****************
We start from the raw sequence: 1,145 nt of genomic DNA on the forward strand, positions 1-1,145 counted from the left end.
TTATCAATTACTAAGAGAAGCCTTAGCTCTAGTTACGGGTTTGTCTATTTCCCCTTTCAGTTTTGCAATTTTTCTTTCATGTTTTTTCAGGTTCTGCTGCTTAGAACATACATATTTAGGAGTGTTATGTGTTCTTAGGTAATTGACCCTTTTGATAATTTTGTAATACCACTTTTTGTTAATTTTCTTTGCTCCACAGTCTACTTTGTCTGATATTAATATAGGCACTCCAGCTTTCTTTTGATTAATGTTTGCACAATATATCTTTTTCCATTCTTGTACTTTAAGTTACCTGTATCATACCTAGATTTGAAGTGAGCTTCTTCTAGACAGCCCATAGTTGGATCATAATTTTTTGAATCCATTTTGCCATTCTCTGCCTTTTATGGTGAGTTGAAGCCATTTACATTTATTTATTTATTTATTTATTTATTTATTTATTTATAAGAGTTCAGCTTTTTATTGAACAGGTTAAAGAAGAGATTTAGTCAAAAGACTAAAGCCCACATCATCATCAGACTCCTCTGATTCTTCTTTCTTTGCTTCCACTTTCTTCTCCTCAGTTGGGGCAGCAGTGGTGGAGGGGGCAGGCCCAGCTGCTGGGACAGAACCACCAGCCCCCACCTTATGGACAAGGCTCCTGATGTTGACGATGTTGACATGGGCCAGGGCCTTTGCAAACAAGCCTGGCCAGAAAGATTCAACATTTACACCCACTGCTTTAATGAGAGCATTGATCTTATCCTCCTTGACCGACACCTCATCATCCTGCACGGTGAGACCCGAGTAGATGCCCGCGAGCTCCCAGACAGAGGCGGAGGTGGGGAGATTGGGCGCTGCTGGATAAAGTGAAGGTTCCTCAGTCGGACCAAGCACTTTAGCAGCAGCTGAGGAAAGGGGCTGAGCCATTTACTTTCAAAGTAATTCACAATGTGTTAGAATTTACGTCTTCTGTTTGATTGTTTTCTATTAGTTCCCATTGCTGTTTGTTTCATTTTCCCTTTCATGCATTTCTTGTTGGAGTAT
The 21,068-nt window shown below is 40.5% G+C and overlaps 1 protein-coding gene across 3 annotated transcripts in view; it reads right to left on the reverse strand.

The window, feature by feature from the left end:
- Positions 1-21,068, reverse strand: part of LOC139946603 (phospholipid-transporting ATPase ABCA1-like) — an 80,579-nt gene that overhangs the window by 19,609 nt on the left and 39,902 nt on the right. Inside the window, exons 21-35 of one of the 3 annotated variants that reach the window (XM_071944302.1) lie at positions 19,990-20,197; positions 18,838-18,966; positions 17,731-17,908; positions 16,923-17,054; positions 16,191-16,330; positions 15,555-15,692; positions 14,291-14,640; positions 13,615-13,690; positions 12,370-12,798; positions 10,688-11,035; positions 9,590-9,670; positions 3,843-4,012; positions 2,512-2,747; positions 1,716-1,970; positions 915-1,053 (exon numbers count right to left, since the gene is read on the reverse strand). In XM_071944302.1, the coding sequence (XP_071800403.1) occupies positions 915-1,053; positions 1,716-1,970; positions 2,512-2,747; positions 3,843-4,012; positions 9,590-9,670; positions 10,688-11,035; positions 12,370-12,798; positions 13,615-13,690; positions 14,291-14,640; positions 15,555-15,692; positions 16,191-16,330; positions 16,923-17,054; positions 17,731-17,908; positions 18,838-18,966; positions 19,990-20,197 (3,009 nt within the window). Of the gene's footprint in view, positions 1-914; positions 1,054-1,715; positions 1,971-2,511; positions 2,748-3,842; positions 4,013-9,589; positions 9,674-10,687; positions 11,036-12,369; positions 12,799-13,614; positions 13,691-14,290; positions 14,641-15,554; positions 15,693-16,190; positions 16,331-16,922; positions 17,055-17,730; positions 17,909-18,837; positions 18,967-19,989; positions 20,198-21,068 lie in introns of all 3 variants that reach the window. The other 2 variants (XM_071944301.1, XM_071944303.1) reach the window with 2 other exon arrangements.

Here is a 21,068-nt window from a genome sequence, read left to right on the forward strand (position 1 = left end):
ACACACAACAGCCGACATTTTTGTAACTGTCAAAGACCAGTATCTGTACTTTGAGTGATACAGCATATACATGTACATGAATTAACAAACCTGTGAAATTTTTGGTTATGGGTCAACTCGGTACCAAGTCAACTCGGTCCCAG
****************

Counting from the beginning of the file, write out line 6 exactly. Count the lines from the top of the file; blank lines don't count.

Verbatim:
Here is a 21,068-nt window from a genome sequence, read left to right on the forward strand (position 1 = left end):